The measured rise-time of approximately 1ns for both curves in Fig. 3 is most likely limited by the resolution of the 1GHz oscilloscope used in this particular experiment, and the measured relaxation time of approximately 2.5ns is associated with fast carrier removal at the unpassivated silicon surface. The insert in Fig. 3 is the measured response of a photonic crystal waveguide device (of the type discussed in Ref. ), following excitation by the Nd:YAG pump pulse (the oscilloscope used in this case had better than 1GHz resolution). The exponential fit to the relaxation part of the response shows a lifetime of 0.67ns, suggesting that such devices can be modulated at GHz speeds. The variation in the response time for different samples is a result of the variation in the surface condition post fabrication. In addition, we have observed that controlled introduction of metallic impurities (gold) can further reduce the response time. 
The maximum fractional change in the transmission for both curves in Fig. 3 following excitation by the pump pulse corresponds to an approximate blue shift of 6nm in the transmission spectrum. This shift is due to a local change of 4×1018 cm-3 in the carrier concentration or an index change of -0.01. The diameter of the spot size of the pump on the sample was estimated to be 30µm, and using an absorption coefficient of 6.55×103cm-1, we calculated the pulse energy required to create such a carrier concentration to be approximately 1.6nJ. This value is close to the measured pulse energy of 10nJ if one accounts for losses from beam clipping and reflection. However, we note that the effective area of the sample (denoted by the dotted rectangle in Fig 1) is at least two orders of magnitude smaller than the pump spot size, hence the effective pulse energy required to modulate the transmission is in the range of pico-Joules.
3. Side-coupled cavity
A disadvantage of the in-line cavity configuration is that the photonic crystal mirrors that can potentially provide lossless confinement leading to high cavity Q, is only available in one direction. In this instance, the Q-limiting losses occur along the sides of the waveguide from imperfect index guiding. In an attempt to increase the Q of the cavity while still preserving a relatively high overall transmissivity close to resonance, we considered the cavity configuration shown in Fig. 4. The new sample consisted of a triangular lattice (pitch=0.42µm) of air holes (diameter=0.208µm) on a 0.26µm thick symmetric silicon slab. The photonic crystal waveguide was formed by a missing row of nearest-neighbor holes. Sixteen microcavities consisting of enlarged holes (diameter=0.472µm) were placed symmetrically on both sides of the waveguide along the third row of holes. This configuration was designed to ensure coupling between the guided mode in the waveguide and the mode of the cavities so that at resonance power would leak away from the waveguide into the cavities. The power coupled into the cavities would be lost primarily by out-of-plane scattering because of the lack of vertical index confinement at the cavities, while the photonic crystal surrounding the cavity provides low-loss confinement in the plane of the lattice.
The input and output are to the left and right of Fig. 4 respectively. With this configuration the Q of the cavities can be optimized without impeding the overall transmission though the structure.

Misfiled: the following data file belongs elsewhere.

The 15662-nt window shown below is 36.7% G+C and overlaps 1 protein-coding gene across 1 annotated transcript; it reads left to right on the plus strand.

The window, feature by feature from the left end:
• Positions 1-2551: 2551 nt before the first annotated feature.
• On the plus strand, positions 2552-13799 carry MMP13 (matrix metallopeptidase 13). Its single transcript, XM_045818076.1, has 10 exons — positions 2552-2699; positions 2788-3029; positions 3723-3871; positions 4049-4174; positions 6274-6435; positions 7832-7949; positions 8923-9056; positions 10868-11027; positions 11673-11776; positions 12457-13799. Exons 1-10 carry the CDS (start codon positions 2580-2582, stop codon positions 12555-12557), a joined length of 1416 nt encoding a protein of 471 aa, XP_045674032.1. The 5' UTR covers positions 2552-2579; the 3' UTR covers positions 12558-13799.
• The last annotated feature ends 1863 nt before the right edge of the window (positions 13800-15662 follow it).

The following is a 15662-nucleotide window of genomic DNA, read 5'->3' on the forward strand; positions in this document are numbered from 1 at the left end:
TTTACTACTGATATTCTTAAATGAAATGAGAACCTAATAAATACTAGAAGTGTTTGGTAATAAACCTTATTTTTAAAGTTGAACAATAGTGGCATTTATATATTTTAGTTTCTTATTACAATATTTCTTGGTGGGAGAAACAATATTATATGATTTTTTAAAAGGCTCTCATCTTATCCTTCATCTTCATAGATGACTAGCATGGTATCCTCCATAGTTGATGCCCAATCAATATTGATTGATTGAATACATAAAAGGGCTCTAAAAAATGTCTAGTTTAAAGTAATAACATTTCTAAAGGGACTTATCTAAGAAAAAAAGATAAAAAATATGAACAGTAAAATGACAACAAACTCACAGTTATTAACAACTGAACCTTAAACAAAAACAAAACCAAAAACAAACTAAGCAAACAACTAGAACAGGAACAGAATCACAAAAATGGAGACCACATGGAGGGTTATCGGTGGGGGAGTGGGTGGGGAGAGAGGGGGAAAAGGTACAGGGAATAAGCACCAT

Figure 5 shows the measured transmission spectrum of the sample with a drop in the transmission at the resonant wavelength of 1563nm.
The percentage of power lost to the cavity is dependent on the relationship between the in-plane and out-of-plane Qs of the cavity, with up to a 50% transfer when the two Qs are equal.  In this case we use a greater number of cavities to guarantee that the cumulative loss is significant and can be added as needed to completely eliminate the resonant wavelength from the output, although, fabrication imperfections may result in the different cavities having slightly different resonant wavelengths when the cavity Q is very high. However, the measured Q in this instance is only 270 so that this is not a relevant problem (the other smaller dips in the spectrum are mostly a result of non-uniform coupling at the input of the waveguide).
Figure 6(a) is a picture taken by a near infra-red camera, showing high transmission at a non-resonant wavelength, indicated by the scattered light at the input (bottom) and output (top) of the photonic crystal waveguide. At the resonant wavelength (1563nm), Fig. 6(b) shows that the light couples to and is scattered out-of-plane by the cavities.
Figure 7 shows the temporal response of the transmission of a probe at 1559nm (shoulder of resonance) following excitation of the sample by a 30ps optical pump pulse from a Nd:YAG laser at 532nm. The blue shift in the transmission spectrum causes a drop in the transmission at this wavelength, as expected, with a response less than 5ns.
We have experimentally demonstrated the use of photonic crystal micro-cavity structures (both in-line and side coupled to a photonic crystal waveguide) to perform transmission modulation. These configurations have the potential to operate at low pump power when the Q of the cavities involved is maximized or, in other words, when the resonance of the cavities is very sharp. Although not fully realized here due to fabrication imperfections, other authors have demonstrated compact silicon photonic crystal based micro-cavities with extremely high Qs. Combined with the modulation scheme presented in this work, such high-Q cavity structures have the potential to achieve very compact, highly power-efficient modulators that can be integrated with other components on a silicon substrate.
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8. Francis and C. Ndi, unpublished results